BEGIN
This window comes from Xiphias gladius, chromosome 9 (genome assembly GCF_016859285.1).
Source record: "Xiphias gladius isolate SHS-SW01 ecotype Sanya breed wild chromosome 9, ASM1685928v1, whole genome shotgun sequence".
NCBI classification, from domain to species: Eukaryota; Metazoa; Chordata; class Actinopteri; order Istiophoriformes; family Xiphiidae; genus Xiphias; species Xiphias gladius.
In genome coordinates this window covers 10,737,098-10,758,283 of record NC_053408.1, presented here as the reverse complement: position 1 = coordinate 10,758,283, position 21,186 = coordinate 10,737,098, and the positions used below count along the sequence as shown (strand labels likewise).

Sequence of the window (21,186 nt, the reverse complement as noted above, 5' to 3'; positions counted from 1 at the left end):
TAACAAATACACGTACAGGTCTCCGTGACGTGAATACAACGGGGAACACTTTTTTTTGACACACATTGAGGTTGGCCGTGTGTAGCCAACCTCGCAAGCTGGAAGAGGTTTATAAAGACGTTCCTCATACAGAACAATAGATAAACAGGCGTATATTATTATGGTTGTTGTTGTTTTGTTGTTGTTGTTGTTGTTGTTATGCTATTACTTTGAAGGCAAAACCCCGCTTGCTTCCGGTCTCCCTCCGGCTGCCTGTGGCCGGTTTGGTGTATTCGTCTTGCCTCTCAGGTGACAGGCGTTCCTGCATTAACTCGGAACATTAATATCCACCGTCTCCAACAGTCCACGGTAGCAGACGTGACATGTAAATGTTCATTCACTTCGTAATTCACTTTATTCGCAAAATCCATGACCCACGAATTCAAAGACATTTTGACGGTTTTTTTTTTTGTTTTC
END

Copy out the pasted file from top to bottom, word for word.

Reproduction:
This window comes from Xiphias gladius, chromosome 9 (genome assembly GCF_016859285.1).
Source record: "Xiphias gladius isolate SHS-SW01 ecotype Sanya breed wild chromosome 9, ASM1685928v1, whole genome shotgun sequence".
NCBI classification, from domain to species: Eukaryota; Metazoa; Chordata; class Actinopteri; order Istiophoriformes; family Xiphiidae; genus Xiphias; species Xiphias gladius.
In genome coordinates this window covers 10,737,098-10,758,283 of record NC_053408.1, presented here as the reverse complement: position 1 = coordinate 10,758,283, position 21,186 = coordinate 10,737,098, and the positions used below count along the sequence as shown (strand labels likewise).

Sequence of the window (21,186 nt, the reverse complement as noted above, 5' to 3'; positions counted from 1 at the left end):
TAACAAATACACGTACAGGTCTCCGTGACGTGAATACAACGGGGAACACTTTTTTTTGACACACATTGAGGTTGGCCGTGTGTAGCCAACCTCGCAAGCTGGAAGAGGTTTATAAAGACGTTCCTCATACAGAACAATAGATAAACAGGCGTATATTATTATGGTTGTTGTTGTTTTGTTGTTGTTGTTGTTGTTGTTATGCTATTACTTTGAAGGCAAAACCCCGCTTGCTTCCGGTCTCCCTCCGGCTGCCTGTGGCCGGTTTGGTGTATTCGTCTTGCCTCTCAGGTGACAGGCGTTCCTGCATTAACTCGGAACATTAATATCCACCGTCTCCAACAGTCCACGGTAGCAGACGTGACATGTAAATGTTCATTCACTTCGTAATTCACTTTATTCGCAAAATCCATGACCCACGAATTCAAAGACATTTTGACGGTTTTTTTTTTTGTTTTC